## Factoring Special Cases

### Learning Outcomes

• Factor a perfect square trinomial.
• Factor a difference of squares.
• Factor a sum and difference of cubes.
• Factor an expression with negative or fractional exponents.

## Factoring a Perfect Square Trinomial

A perfect square trinomial is a trinomial that can be written as the square of a binomial. Recall that when a binomial is squared, the result is the square of the first term added to twice the product of the two terms and the square of the last term.

$\begin{array}{ccc}\hfill {a}^{2}+2ab+{b}^{2}& =& {\left(a+b\right)}^{2}\hfill \\ & \text{and}& \\ \hfill {a}^{2}-2ab+{b}^{2}& =& {\left(a-b\right)}^{2}\hfill \end{array}$
$\\$
We can use this equation to factor any perfect square trinomial.

### A General Note: Perfect Square Trinomials

A perfect square trinomial can be written as the square of a binomial:

${a}^{2}+2ab+{b}^{2}={\left(a+b\right)}^{2}$

### How To: Given a perfect square trinomial, factor it into the square of a binomial

1. Confirm that the first and last term are perfect squares.
2. Confirm that the middle term is twice the product of $ab$.
3. Write the factored form as ${\left(a+b\right)}^{2}$.

### Example: Factoring a Perfect Square Trinomial

Factor $25{x}^{2}+20x+4$.

### Try It

Factor $49{x}^{2}-14x+1$.

## Factoring a Difference of Squares

A difference of squares is a perfect square subtracted from a perfect square. Recall that a difference of squares can be rewritten as factors containing the same terms but opposite signs because the middle terms cancel each other out when the two factors are multiplied.

${a}^{2}-{b}^{2}=\left(a+b\right)\left(a-b\right)$

$\\$

We can use this equation to factor any differences of squares.

### A General Note: Differences of Squares

A difference of squares can be rewritten as two factors containing the same terms but opposite signs.

${a}^{2}-{b}^{2}=\left(a+b\right)\left(a-b\right)$

### How To: Given a difference of squares, factor it into binomials

1. Confirm that the first and last term are perfect squares.
2. Write the factored form as $\left(a+b\right)\left(a-b\right)$.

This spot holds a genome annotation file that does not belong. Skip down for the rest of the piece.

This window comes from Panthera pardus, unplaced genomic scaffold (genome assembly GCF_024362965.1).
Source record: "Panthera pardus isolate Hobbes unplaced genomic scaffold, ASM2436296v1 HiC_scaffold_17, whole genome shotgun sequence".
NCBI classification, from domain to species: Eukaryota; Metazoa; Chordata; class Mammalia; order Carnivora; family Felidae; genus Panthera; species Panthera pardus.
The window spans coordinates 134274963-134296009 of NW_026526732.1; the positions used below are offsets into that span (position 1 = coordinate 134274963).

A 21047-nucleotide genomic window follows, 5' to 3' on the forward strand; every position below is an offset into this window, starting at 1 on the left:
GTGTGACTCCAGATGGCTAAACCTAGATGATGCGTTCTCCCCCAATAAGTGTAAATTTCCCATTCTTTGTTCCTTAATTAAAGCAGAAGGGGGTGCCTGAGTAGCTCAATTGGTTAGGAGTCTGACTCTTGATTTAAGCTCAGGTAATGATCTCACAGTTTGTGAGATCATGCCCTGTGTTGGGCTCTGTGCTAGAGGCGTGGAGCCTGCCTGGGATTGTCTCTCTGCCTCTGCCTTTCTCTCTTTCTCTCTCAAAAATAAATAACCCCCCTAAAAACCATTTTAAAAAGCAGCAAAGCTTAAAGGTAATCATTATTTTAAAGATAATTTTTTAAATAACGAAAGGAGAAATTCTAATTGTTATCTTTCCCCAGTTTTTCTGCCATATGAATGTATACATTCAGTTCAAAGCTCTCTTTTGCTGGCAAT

### Example: Factoring a Difference of Squares

Factor $9{x}^{2}-25$.

### Try It

Factor $81{y}^{2}-100$.

### Q & A

Is there a formula to factor the sum of squares?

No. A sum of squares cannot be factored.

Watch this video to see another example of how to factor a difference of squares.

## Factoring the Sum and Difference of Cubes

Now we will look at two new special products: the sum and difference of cubes. Although the sum of squares cannot be factored, the sum of cubes can be factored into a binomial and a trinomial.

${a}^{3}+{b}^{3}=\left(a+b\right)\left({a}^{2}-ab+{b}^{2}\right)$

$\\$

Similarly, the sum of cubes can be factored into a binomial and a trinomial but with different signs.

${a}^{3}-{b}^{3}=\left(a-b\right)\left({a}^{2}+ab+{b}^{2}\right)$

$\\$

We can use the acronym SOAP to remember the signs when factoring the sum or difference of cubes. The first letter of each word relates to the signs: Same Opposite Always Positive. For example, consider the following example.

${x}^{3}-{2}^{3}=\left(x - 2\right)\left({x}^{2}+2x+4\right)$

The sign of the first 2 is the same as the sign between ${x}^{3}-{2}^{3}$. The sign of the $2x$ term is opposite the sign between ${x}^{3}-{2}^{3}$. And the sign of the last term, 4, is always positive.

### A General Note: Sum and Difference of Cubes

We can factor the sum of two cubes as

${a}^{3}+{b}^{3}=\left(a+b\right)\left({a}^{2}-ab+{b}^{2}\right)$

We can factor the difference of two cubes as

${a}^{3}-{b}^{3}=\left(a-b\right)\left({a}^{2}+ab+{b}^{2}\right)$

### How To: Given a sum of cubes or difference of cubes, factor it

1. Confirm that the first and last term are cubes, ${a}^{3}+{b}^{3}$ or ${a}^{3}-{b}^{3}$.
2. For a sum of cubes, write the factored form as $\left(a+b\right)\left({a}^{2}-ab+{b}^{2}\right)$. For a difference of cubes, write the factored form as $\left(a-b\right)\left({a}^{2}+ab+{b}^{2}\right)$.

### Example: Factoring a Sum of Cubes

Factor ${x}^{3}+512$.

### Try It

Factor the sum of cubes $216{a}^{3}+{b}^{3}$.

### Example: Factoring a Difference of Cubes

Factor $8{x}^{3}-125$.

### Try It

Factor the difference of cubes: $1,000{x}^{3}-1$.

In the following two video examples we show more binomials that can be factored as a sum or difference of cubes.

## Factoring Expressions with Fractional or Negative Exponents

Expressions with fractional or negative exponents can be factored by pulling out a GCF. Look for the variable or exponent that is common to each term of the expression and pull out that variable or exponent raised to the lowest power. These expressions follow the same factoring rules as those with integer exponents. For instance, $2{x}^{\frac{1}{4}}+5{x}^{\frac{3}{4}}$ can be factored by pulling out ${x}^{\frac{1}{4}}$ and being rewritten as ${x}^{\frac{1}{4}}\left(2+5{x}^{\frac{1}{2}}\right)$.

### Example: Factoring an Expression with Fractional or Negative Exponents

Factor $3x{\left(x+2\right)}^{\frac{-1}{3}}+4{\left(x+2\right)}^{\frac{2}{3}}$.

The following video provides more examples of how to factor expressions with negative exponents.

### Try It

Factor $2{\left(5a - 1\right)}^{\frac{3}{4}}+7a{\left(5a - 1\right)}^{-\frac{1}{4}}$.

The following video provides more examples of how to factor expressions with fractional exponents.